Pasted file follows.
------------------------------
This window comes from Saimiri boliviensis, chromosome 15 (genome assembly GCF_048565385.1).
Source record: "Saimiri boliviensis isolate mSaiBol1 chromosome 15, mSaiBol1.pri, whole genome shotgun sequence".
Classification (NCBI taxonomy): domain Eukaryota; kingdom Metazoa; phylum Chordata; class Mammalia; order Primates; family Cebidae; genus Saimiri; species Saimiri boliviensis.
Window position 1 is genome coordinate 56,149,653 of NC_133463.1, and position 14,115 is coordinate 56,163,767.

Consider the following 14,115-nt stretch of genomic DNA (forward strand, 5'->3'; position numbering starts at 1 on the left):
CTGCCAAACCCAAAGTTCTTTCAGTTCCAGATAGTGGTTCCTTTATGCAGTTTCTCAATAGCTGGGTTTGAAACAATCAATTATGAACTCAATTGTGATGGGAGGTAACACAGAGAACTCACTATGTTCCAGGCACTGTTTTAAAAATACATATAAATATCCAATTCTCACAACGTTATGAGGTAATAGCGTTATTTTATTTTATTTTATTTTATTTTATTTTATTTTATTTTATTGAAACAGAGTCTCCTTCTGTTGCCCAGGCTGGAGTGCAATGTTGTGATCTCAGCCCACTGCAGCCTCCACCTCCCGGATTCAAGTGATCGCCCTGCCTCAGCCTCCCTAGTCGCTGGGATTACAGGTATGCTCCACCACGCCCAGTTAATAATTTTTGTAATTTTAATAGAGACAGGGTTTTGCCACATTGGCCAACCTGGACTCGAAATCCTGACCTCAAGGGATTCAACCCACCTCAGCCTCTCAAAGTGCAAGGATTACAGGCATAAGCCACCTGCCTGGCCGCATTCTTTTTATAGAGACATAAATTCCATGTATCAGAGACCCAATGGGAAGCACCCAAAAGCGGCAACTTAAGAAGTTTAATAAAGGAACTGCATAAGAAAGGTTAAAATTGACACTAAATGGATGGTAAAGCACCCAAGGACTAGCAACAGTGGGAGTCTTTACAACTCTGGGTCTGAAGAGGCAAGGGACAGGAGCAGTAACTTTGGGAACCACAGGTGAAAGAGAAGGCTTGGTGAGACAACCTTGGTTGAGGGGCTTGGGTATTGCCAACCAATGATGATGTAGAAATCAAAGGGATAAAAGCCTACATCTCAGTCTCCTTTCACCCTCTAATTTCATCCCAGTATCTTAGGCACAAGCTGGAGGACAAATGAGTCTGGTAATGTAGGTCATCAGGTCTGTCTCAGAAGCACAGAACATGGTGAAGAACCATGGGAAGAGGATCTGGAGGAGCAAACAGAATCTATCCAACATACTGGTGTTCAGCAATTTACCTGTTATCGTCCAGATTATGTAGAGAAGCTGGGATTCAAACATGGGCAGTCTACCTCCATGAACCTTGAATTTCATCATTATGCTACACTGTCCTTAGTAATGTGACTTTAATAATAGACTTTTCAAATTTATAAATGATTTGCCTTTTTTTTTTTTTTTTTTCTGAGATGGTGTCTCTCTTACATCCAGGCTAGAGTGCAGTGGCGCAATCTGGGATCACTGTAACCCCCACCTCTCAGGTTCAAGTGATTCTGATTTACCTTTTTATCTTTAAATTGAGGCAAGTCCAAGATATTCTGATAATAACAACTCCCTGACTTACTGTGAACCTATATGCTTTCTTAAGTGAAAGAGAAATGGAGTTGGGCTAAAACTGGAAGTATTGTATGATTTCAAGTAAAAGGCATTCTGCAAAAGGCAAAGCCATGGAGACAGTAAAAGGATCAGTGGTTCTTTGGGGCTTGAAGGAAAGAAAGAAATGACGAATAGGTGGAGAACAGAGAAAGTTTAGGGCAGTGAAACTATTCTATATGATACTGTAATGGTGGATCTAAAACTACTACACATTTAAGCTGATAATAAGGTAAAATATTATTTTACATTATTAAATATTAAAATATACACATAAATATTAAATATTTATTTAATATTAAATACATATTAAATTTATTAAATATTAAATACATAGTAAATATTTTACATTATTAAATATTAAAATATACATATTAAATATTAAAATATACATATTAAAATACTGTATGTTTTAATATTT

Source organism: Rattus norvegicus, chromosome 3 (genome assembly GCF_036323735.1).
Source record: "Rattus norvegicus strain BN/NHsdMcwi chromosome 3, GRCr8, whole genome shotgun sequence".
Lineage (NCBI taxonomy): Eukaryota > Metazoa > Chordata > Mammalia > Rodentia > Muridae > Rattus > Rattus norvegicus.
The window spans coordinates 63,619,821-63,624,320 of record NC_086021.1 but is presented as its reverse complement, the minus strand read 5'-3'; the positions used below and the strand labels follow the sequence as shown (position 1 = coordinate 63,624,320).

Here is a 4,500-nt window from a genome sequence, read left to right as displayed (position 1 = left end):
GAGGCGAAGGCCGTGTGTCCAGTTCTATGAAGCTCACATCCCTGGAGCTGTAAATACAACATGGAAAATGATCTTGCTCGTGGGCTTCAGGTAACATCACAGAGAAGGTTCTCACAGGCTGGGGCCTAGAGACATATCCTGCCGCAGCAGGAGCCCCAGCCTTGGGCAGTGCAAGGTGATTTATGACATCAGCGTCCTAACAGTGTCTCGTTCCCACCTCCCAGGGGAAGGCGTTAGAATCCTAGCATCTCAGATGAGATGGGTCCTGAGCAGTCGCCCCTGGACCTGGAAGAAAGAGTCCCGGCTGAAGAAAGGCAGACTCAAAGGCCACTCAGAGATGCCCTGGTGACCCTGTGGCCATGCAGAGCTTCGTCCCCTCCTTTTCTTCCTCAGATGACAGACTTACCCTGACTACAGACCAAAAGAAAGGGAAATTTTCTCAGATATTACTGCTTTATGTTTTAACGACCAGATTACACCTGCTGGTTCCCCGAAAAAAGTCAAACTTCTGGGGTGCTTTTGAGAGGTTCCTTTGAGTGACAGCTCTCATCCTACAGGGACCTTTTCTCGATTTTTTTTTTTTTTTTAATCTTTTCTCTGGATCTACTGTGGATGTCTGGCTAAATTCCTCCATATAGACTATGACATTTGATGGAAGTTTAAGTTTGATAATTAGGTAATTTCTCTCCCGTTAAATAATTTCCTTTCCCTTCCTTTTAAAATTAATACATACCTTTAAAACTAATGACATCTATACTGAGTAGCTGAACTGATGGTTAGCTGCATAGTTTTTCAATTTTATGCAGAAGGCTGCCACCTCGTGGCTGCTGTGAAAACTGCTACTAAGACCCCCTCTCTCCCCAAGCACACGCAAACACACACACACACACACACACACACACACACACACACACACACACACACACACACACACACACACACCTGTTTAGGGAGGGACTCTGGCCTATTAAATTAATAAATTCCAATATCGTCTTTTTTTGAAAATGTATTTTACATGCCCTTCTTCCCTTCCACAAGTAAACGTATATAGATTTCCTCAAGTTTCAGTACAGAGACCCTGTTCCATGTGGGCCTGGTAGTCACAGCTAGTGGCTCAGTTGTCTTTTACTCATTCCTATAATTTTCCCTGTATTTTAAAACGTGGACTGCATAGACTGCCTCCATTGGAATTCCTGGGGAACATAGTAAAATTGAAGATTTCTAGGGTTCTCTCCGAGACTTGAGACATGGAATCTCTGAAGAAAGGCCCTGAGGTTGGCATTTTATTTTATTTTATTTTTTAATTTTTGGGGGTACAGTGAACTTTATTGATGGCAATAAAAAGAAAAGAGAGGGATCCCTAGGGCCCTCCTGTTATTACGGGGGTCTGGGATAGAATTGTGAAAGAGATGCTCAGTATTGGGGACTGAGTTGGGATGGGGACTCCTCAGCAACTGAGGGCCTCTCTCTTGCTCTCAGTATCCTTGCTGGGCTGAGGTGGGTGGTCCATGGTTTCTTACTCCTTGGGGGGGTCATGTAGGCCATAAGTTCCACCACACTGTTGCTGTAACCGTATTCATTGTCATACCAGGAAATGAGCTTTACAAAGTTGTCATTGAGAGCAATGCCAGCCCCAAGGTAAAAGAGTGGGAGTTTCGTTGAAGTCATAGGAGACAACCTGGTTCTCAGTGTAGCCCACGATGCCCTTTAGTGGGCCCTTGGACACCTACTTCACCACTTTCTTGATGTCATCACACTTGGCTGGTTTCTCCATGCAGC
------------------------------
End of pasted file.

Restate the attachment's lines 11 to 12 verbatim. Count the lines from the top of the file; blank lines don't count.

Here is a 4,500-nt window from a genome sequence, read left to right as displayed (position 1 = left end):
GAGGCGAAGGCCGTGTGTCCAGTTCTATGAAGCTCACATCCCTGGAGCTGTAAATACAACATGGAAAATGATCTTGCTCGTGGGCTTCAGGTAACATCACAGAGAAGGTTCTCACAGGCTGGGGCCTAGAGACATATCCTGCCGCAGCAGGAGCCCCAGCCTTGGGCAGTGCAAGGTGATTTATGACATCAGCGTCCTAACAGTGTCTCGTTCCCACCTCCCAGGGGAAGGCGTTAGAATCCTAGCATCTCAGATGAGATGGGTCCTGAGCAGTCGCCCCTGGACCTGGAAGAAAGAGTCCCGGCTGAAGAAAGGCAGACTCAAAGGCCACTCAGAGATGCCCTGGTGACCCTGTGGCCATGCAGAGCTTCGTCCCCTCCTTTTCTTCCTCAGATGACAGACTTACCCTGACTACAGACCAAAAGAAAGGGAAATTTTCTCAGATATTACTGCTTTATGTTTTAACGACCAGATTACACCTGCTGGTTCCCCGAAAAAAGTCAAACTTCTGGGGTGCTTTTGAGAGGTTCCTTTGAGTGACAGCTCTCATCCTACAGGGACCTTTTCTCGATTTTTTTTTTTTTTTTAATCTTTTCTCTGGATCTACTGTGGATGTCTGGCTAAATTCCTCCATATAGACTATGACATTTGATGGAAGTTTAAGTTTGATAATTAGGTAATTTCTCTCCCGTTAAATAATTTCCTTTCCCTTCCTTTTAAAATTAATACATACCTTTAAAACTAATGACATCTATACTGAGTAGCTGAACTGATGGTTAGCTGCATAGTTTTTCAATTTTATGCAGAAGGCTGCCACCTCGTGGCTGCTGTGAAAACTGCTACTAAGACCCCCTCTCTCCCCAAGCACACGCAAACACACACACACACACACACACACACACACACACACACACACACACACACACACACACACACACACACCTGTTTAGGGAGGGACTCTGGCCTATTAAATTAATAAATTCCAATATCGTCTTTTTTTGAAAATGTATTTTACATGCCCTTCTTCCCTTCCACAAGTAAACGTATATAGATTTCCTCAAGTTTCAGTACAGAGACCCTGTTCCATGTGGGCCTGGTAGTCACAGCTAGTGGCTCAGTTGTCTTTTACTCATTCCTATAATTTTCCCTGTATTTTAAAACGTGGACTGCATAGACTGCCTCCATTGGAATTCCTGGGGAACATAGTAAAATTGAAGATTTCTAGGGTTCTCTCCGAGACTTGAGACATGGAATCTCTGAAGAAAGGCCCTGAGGTTGGCATTTTATTTTATTTTATTTTTTAATTTTTGGGGGTACAGTGAACTTTATTGATGGCAATAAAAAGAAAAGAGAGGGATCCCTAGGGCCCTCCTGTTATTACGGGGGTCTGGGATAGAATTGTGAAAGAGATGCTCAGTATTGGGGACTGAGTTGGGATGGGGACTCCTCAGCAACTGAGGGCCTCTCTCTTGCTCTCAGTATCCTTGCTGGGCTGAGGTGGGTGGTCCATGGTTTCTTACTCCTTGGGGGGGTCATGTAGGCCATAAGTTCCACCACACTGTTGCTGTAACCGTATTCATTGTCATACCAGGAAATGAGCTTTACAAAGTTGTCATTGAGAGCAATGCCAGCCCCAAGGTAAAAGAGTGGGAGTTTCGTTGAAGTCATAGGAGACAACCTGGTTCTCAGTGTAGCCCACGATGCCCTTTAGTGGGCCCTTGGACACCTACTTCACCACTTTCTTGATGTCATCACACTTGGCTGGTTTCTCCATGCAGC